Key Safety Tips in Deep Snow & Near Tree Wells:
Remember, the backcountry offers unmatched beauty and thrill, but it’s imperative to respect its power and potential dangers. Stay safe, ski with a buddy, and always prioritize awareness and preparedness. Enjoy the slopes responsibly!
Freestyle Terrain is popular at ski resorts and proper use is important. The National Ski Areas Association and Burton Snowboards have developed the “Smart Style” Freestyle Terrain Safety initiative, a cooperative effort to continue the proper use and progression of freestyle terrain at mountain ski resorts, while also delivering a unified message that is clear, concise and effective.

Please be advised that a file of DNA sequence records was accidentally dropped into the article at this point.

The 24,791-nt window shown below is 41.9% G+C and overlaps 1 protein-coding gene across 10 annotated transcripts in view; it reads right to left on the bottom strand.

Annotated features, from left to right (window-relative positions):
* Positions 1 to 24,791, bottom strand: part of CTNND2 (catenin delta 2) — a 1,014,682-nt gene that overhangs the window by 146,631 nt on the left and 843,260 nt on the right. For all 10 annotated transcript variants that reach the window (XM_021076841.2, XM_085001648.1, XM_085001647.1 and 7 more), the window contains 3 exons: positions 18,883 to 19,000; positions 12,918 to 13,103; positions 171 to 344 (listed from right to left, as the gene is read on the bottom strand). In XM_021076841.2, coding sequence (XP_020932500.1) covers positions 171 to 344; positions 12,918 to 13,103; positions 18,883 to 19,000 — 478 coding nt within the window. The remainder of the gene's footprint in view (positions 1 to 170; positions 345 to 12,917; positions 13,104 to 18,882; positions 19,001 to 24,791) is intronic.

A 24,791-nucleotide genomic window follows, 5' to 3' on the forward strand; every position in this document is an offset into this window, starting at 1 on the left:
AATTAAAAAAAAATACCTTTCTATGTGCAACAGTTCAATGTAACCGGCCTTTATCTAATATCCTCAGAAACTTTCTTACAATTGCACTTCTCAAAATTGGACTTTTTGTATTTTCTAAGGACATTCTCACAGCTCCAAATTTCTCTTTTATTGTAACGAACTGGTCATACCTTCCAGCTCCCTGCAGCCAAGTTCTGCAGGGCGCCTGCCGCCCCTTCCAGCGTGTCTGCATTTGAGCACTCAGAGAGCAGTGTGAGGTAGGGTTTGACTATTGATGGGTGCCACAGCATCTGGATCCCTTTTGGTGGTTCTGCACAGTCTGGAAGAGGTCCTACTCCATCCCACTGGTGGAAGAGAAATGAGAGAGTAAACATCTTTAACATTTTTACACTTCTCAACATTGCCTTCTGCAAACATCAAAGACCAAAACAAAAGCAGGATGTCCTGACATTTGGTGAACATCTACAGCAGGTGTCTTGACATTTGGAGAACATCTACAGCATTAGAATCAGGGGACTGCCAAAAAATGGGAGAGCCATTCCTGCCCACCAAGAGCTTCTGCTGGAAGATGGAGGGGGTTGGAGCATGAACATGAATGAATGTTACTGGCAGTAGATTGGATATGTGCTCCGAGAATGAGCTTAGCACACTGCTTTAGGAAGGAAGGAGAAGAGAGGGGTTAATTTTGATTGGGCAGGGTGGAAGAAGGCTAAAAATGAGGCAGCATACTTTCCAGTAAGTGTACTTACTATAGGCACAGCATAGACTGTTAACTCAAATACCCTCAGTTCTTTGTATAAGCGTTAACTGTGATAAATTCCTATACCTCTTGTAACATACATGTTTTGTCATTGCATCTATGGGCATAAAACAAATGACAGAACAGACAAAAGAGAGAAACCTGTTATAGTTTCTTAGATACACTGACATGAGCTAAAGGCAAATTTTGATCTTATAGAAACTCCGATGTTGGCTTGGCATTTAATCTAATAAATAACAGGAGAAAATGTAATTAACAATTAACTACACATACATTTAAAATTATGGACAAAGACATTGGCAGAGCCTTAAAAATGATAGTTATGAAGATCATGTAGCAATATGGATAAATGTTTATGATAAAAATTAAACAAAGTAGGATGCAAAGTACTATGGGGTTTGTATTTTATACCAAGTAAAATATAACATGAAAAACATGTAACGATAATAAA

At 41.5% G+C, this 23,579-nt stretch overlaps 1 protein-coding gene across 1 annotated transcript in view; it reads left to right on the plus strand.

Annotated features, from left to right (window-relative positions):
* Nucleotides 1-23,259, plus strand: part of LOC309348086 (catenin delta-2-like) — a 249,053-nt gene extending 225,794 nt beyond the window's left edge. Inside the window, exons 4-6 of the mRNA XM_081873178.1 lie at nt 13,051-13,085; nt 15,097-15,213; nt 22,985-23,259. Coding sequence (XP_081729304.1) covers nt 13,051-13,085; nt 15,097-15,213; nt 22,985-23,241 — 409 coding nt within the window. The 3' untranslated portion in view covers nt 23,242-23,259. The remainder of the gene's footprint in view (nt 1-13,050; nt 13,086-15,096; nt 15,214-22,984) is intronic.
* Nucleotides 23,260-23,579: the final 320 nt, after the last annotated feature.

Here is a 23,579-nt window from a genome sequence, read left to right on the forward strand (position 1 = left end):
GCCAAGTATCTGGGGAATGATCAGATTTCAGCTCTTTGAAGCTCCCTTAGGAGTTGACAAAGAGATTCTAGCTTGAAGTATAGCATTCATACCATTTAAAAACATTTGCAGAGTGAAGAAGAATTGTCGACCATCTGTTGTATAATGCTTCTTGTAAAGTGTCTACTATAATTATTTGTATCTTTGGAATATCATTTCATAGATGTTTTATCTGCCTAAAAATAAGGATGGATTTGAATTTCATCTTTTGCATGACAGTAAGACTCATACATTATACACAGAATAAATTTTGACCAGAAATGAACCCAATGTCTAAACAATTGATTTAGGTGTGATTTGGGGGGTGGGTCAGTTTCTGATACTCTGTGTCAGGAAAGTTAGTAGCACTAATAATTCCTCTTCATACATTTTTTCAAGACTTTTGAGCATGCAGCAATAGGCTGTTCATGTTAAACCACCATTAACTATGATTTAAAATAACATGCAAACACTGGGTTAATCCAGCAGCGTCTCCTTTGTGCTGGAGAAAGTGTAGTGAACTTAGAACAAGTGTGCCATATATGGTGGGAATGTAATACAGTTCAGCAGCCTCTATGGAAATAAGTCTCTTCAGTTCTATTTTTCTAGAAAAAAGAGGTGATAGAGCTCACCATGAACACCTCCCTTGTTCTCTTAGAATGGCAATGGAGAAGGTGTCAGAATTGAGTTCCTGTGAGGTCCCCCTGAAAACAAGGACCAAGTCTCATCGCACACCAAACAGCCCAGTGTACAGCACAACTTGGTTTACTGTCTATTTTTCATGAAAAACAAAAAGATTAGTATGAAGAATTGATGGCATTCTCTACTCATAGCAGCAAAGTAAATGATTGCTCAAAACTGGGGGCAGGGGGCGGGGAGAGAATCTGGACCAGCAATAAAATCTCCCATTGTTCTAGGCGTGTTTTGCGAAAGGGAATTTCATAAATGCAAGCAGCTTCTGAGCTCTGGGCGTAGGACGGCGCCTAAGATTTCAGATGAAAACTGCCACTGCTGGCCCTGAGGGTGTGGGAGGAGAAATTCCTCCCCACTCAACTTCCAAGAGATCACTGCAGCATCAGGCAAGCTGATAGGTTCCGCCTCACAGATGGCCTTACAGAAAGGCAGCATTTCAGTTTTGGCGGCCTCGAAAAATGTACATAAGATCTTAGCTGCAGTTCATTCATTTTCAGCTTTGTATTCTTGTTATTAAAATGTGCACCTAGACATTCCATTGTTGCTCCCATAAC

The 3 main points of Smart Style include:
For more information visit: http://www.freestyleterrain.org/
Whether you’re taking your family out skiing for the first time, racing friends down the mountain, going lone wolf, or getting on the slopes after taking a break, we are committed to keeping skiing and snowboarding affordable and accessible to all. We have a variety of lift tickets, season passes, lessons, and rental options available so you can choose your own adventure.
Get outfitted with boots, boards, poles, and skis at our rental shop. In-person only.
Lift tickets and 10-Day passes are available at the ticketing windows and online.
Start planning out your adventure at Lost Trail by reviewing the map of the area.
Stay in the know for daily powder alerts. Text “POWDER” to
Level up your skiing and riding this season with Lost Trail Snow Sports School.
Our top credentialed instructors specialize in teaching those brand new to the slopes and those looking to fine-tune their technique.
daily powder alerts, events, & Lost trail Stoke